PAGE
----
ELOC Showcases Students in Energy & Environmental Program
YONKERS, NY -- More than 160 students enrolled in the Summer Energy and Environmental Program were showcased with their projects on August 10 at the Yonkers Riverfront Library. Sponsored by Environmental Leaders of Color (ELOC, the students eagerly explained the workings of their projects to all in attendance, and shared their information with the competing youth. The young future scientists and environmentalists represented the Mount Vernon Youth Community Outreach Program, Mount Vernon Youth Bureau, Port Chester Youth Bureau, Yonkers Family YMCA, My Brother’s Keeper New Rochelle, Ossining Youth Bureau, and the Peekskill Youth Bureau. The focus of the projects was Water and Our Responsibility, which challenged the young minds to explore water conservation, water safety, and water as a source to generate energy, while teaching the youth to become more environmentally conscious.
Mr. Anton Vincent, President of Mars Wrigley North America & Global Ice Cream, was the keynote speaker for the event, and captivated the attention of the students as he shared his success story and perseverance to achieve his goals. The Jackson, Mississippi native, whose parents were educators, lived on the same street as the late civil rights leader and NAACP field director, Medgar Evers. While his parents were not able to vote because of discrimination in the Jim Crow south, they opened doors of opportunity for him and his brothers that they did not have. He encouraged the youth to take everything they have learned and to let it inspire them to do better and more for their communities. He added that with 8.2 billion people on the planter, it is extremely important that we address the issue of climate change, encouraging all students to learn an essential trade to help address and alleviate the problem, if we are to survive. Mr. Vincent enlightened all that Mars Wrigley is more than a snack and candy company, but one that includes the largest pet care company in the world and largest veterinary services in the world, as well as a significant food line. Mars is also a science and technology company that is involved in global research. He explained that the mission of Wrigley Mars is to make the world a better place and while making lots of money, it is turned back into the communities to address climate change, clean water, and environmental issues. He left the students with three recommendations – 1) It’s not where you start, it’s where you finish! 2) Stay away from people who don’t have a dream! You are a reflection of who you hang around. 3) If you don’t get what you ask for, you get what you believe! He encouraged the youth to strive for excellence in what they do every day and to reach back to help others. Success is a great thing, but being significant is more important.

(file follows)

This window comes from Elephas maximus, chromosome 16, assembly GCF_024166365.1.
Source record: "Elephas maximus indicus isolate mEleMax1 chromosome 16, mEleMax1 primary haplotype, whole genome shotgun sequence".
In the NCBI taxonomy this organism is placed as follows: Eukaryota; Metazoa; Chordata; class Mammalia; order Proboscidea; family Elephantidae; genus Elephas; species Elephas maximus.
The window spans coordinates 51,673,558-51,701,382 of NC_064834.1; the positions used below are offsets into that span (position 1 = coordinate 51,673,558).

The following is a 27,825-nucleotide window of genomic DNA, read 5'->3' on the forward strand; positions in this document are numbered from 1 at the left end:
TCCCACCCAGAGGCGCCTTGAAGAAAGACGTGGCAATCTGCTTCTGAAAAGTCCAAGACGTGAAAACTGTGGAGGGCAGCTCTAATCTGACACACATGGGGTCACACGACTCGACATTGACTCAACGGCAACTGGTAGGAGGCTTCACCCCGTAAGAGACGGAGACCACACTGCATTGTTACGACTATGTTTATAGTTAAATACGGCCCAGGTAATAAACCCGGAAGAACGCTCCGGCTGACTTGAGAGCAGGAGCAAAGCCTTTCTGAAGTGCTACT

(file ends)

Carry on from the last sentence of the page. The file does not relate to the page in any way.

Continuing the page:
The 2023 Carlton Brown scholarship was awarded to Jordan Highland, a rising senior at New Rochelle High School, and special recognition and certificates were presented to Yulissa Ceja from New Rochelle High School; Celso DaSilva from Mount Vernon High School; and Joseph Goldwire, a 6th grader from Peekskill Middle School, who all demonstrated outstanding performances and leadership during the summer program.
The program concluded with recognition of the winning projects. First place was awarded to the “Cooking Oil” project created by the Star Struck Team from YCOP (Youth Community Outreach Program) in Mount Vernon. The team plans to make a presentation before the Westchester County Board of Legislators in the near future on increasing the accessibility of disposing of cooking oil available to the community Second place went to the NANO Project (New Rochelle) and third place to the CHOP Team (Yonkers).
The students, coordinators, counselors and special guests finished the day’s activities with a delectable meal at Zuppa Restaurant in Yonkers. Elected officials in attendance included Congressman Jamal Bowman, Assemblywoman Dana Levenberg, Assemblyman Gary Pretlow, County Legislator Terry Clements, and Yonkers City Councilwoman Shanee Williams.
Much to the dismay of the sponsors of the program, Dr. Diana Williams and Marvin Church, more than 100 youth had to be turned away from participating in the ELOC Program this year because of funding. For more information on how you can support the program, contact firstname.lastname@example.org.
Story by Yvonne Bert